People who do not have their own lawyer might simply give up on their injury claim, not realizing that they can contest the insurance company’s assessment of fault against them. The insurance company wants to increase its profits, so it has a financial motivation to duck out of paying claims.
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Recorded Statements and Fault
The claims adjuster will likely ask you to give a recorded statement. In this exercise, the adjuster asks a list of questions and records your responses. After the interview, the claims adjuster pores over the transcript, looking for anything that could support an allegation that you contributed to causing the car crash.
Your personal injury lawyer can protect you from this outcome by providing the information the adjuster needs instead of you giving a recorded statement. Your words can get taken out of context or twisted into something you did not mean to say with a recorded statement. You should not admit fault or give a recorded statement after a car accident.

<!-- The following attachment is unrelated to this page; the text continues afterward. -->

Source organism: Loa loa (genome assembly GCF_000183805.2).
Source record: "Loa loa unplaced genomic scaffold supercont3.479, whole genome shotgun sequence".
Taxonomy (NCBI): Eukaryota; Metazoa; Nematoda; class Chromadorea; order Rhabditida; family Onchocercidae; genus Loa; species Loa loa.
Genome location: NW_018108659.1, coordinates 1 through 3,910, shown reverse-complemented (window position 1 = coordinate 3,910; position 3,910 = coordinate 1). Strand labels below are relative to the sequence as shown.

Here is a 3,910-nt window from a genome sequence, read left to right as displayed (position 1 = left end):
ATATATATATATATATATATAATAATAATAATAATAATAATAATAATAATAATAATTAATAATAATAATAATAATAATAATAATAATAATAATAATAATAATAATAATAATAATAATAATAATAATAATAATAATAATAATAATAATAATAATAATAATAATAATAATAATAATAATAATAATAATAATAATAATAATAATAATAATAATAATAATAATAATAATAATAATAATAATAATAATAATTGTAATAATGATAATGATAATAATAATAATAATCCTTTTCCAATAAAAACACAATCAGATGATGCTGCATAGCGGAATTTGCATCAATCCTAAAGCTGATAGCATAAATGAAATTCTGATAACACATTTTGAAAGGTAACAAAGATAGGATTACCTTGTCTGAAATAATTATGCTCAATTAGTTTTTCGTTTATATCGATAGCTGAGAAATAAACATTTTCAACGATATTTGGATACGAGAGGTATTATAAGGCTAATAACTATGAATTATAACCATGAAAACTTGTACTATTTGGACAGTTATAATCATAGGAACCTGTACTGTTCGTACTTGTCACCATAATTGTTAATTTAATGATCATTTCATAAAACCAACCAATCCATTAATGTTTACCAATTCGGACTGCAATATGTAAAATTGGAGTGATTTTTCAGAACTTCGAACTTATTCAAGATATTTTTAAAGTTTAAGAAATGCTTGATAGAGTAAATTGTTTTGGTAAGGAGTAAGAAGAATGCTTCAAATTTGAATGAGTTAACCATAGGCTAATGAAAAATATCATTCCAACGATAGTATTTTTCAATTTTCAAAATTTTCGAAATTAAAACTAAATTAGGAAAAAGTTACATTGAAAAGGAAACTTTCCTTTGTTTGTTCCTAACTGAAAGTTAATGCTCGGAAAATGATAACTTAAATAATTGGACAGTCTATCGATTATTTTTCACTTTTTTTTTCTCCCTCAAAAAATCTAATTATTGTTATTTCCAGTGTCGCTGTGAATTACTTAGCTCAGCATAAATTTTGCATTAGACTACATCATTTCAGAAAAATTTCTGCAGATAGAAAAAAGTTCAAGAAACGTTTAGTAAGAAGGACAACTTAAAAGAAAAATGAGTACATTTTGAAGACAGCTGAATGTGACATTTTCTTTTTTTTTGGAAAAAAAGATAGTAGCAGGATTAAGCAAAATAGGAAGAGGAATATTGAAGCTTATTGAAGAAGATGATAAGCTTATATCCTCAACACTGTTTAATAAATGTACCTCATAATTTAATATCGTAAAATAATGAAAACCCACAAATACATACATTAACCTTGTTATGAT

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Factors That Could Contribute to a Car Accident
You are not automatically at fault just because you were driving a vehicle that crashed. Driver error is not the only cause of collisions. Here are some other things that can contribute to a car accident:
- Defective vehicle or parts: A defective tire could blow out, causing the driver to lose control of the vehicle.
- Substandard repairs: Let’s say that you took your car in for routine brake service. The mechanic did not follow industry standards when working on your car. As a result of the faulty automobile service, your vehicle could not slow down in time to avoid a collision.
- Traffic conditions: During gridlocked traffic, for example, you might not be able to change lanes to allow traffic to merge onto a highway.
- Other drivers: Another driver’s negligence, like speeding, can cause a crash.
- Weather: Extreme weather conditions might cause car crashes without any driver negligence.